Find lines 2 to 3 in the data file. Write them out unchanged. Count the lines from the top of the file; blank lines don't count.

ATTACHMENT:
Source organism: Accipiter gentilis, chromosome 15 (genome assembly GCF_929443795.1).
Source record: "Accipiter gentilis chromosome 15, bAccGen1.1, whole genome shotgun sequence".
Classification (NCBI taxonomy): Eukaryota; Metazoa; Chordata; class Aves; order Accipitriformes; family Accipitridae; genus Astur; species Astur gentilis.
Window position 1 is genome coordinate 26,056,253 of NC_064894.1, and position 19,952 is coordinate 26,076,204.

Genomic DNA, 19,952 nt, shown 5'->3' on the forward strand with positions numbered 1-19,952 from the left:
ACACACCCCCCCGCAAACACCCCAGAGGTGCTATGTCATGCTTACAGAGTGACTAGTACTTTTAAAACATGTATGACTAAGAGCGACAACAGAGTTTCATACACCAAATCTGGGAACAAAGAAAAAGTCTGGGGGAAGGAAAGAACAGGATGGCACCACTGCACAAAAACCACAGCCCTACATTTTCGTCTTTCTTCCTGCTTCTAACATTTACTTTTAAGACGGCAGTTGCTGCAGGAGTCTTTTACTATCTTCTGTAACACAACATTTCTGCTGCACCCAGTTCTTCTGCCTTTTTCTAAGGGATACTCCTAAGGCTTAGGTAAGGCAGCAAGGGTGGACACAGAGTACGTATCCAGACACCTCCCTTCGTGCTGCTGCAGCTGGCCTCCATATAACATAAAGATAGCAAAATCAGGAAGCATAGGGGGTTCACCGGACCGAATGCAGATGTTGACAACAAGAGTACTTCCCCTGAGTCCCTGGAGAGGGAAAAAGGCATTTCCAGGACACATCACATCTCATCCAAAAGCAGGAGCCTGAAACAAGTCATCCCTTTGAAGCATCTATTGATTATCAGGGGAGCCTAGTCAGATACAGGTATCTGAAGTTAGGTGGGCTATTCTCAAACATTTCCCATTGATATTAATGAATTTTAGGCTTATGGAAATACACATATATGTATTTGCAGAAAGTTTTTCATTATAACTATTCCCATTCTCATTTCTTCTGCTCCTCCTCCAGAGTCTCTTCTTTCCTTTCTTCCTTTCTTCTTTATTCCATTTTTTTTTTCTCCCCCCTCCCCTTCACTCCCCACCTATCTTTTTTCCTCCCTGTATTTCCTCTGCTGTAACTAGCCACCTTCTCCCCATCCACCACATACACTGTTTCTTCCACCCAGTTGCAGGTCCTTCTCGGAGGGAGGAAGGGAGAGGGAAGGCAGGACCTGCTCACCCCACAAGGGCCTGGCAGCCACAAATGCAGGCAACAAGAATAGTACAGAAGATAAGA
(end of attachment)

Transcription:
Source record: "Accipiter gentilis chromosome 15, bAccGen1.1, whole genome shotgun sequence".
Classification (NCBI taxonomy): Eukaryota; Metazoa; Chordata; class Aves; order Accipitriformes; family Accipitridae; genus Astur; species Astur gentilis.